Derek Black: In with the new ...out with the Almera
THE eagle-eyed amongst you may have spotted this smart new machine around Belfast's Boucher Road last week. You may have wondered if it was a compact people carrier or a soft-roading 4x4.
In fact, it is a bit of both, a so-called cross-over car that blends bits of each genre into a neat package.
The QASHQAI is the new face of Nissan and was on show at a special Hurst preview well ahead of its sales launch.
Pronounced "cash - kai", it was first seen as a concept car at a continental motor show a few years ago. Reaction from the public was positive enough for it to go into production and sales will begin next February.
They say it has been designed for buyers who want a dynamic design but who are not attracted to the large, aggressive nature of a SUV.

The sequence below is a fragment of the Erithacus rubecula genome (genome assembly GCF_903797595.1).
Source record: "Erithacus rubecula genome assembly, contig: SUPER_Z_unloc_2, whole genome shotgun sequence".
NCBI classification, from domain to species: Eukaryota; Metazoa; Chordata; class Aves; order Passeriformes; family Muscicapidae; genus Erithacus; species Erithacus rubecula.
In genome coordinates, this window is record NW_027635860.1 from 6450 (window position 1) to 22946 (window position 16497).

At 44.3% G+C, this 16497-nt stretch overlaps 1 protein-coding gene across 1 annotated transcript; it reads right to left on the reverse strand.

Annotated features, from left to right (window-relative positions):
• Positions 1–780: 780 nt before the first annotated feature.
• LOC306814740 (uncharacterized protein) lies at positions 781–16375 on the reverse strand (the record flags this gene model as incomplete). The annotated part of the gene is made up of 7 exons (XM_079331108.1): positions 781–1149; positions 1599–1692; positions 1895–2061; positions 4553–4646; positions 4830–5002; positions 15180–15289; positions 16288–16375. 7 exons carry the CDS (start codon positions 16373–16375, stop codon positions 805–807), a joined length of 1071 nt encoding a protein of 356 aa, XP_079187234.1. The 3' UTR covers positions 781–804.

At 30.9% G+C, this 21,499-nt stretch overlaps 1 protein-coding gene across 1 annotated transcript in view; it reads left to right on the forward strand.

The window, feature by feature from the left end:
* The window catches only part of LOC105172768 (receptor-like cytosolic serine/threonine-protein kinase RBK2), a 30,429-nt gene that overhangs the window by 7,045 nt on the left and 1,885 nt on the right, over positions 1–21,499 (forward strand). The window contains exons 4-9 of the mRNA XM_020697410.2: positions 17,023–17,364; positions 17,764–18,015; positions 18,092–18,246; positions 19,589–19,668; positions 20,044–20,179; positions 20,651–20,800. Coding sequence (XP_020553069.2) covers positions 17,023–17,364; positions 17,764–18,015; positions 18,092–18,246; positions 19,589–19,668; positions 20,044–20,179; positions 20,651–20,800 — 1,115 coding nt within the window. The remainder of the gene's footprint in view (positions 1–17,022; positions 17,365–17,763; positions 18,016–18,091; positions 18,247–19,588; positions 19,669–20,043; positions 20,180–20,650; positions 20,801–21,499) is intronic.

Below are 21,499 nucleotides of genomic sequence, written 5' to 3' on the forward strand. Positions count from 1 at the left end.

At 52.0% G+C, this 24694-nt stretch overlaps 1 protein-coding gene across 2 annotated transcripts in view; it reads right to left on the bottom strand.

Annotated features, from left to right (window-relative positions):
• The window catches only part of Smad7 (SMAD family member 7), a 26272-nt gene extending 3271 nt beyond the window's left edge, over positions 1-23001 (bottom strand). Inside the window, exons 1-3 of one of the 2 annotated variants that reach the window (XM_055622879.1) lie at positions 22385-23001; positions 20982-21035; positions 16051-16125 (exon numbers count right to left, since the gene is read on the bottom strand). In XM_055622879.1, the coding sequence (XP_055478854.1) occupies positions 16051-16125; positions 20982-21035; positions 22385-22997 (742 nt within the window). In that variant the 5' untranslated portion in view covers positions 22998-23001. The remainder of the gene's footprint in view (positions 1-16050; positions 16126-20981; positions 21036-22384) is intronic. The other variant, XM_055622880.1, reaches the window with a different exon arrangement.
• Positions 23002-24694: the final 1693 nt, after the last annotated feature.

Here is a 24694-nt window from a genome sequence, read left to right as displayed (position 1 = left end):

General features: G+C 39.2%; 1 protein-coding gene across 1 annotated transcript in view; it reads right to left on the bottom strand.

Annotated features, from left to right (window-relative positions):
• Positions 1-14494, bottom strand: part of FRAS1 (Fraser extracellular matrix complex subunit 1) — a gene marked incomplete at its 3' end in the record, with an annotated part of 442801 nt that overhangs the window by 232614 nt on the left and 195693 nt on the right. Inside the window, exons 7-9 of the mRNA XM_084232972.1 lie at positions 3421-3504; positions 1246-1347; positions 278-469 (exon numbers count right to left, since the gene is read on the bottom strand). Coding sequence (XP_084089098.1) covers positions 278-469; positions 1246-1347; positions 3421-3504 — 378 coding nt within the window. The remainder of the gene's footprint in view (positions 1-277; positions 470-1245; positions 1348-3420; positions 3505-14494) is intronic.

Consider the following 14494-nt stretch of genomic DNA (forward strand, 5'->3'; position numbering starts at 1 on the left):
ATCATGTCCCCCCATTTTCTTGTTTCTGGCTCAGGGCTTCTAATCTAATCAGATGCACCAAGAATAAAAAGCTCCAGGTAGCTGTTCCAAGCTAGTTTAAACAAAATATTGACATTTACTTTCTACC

Nissan is to build its new compact-crossover car at Sunderland. Part people carrier, part hatchback, it will also be available with all-wheel drive.
The new arrival marks a move away from traditional hatchbacks and saloons to quality niche vehicles ranging from the compact NOTE to the sporting 350Z and luxurious Murano.
By coincidence, the last traditional Nissan, an Almera hatchback, rolled off the production line at Sunderland the other day after a run of six years and 639,000 units.
The company has decided to give up the futile challenge of competing head-on with the Golf and Focus clan.
The Almera never quite hit the dizzy sales heights enjoyed by the previous Sunny.
Perhaps lacking a little in style lustre, the Almera was a solid, well-built and roomy hatchback with an excellent reliability record.
It still makes an excellent second-hand buy at pretty keen prices.
However, Nissan has decided to fight on other fronts and has also stopped making the larger Primera.
The new strategy is to exploit the quality standards achieved by the Sunderland plant to offer more unique and individual models that are not limited by the traditional market segments. You can certainly say that about the QASHQAI.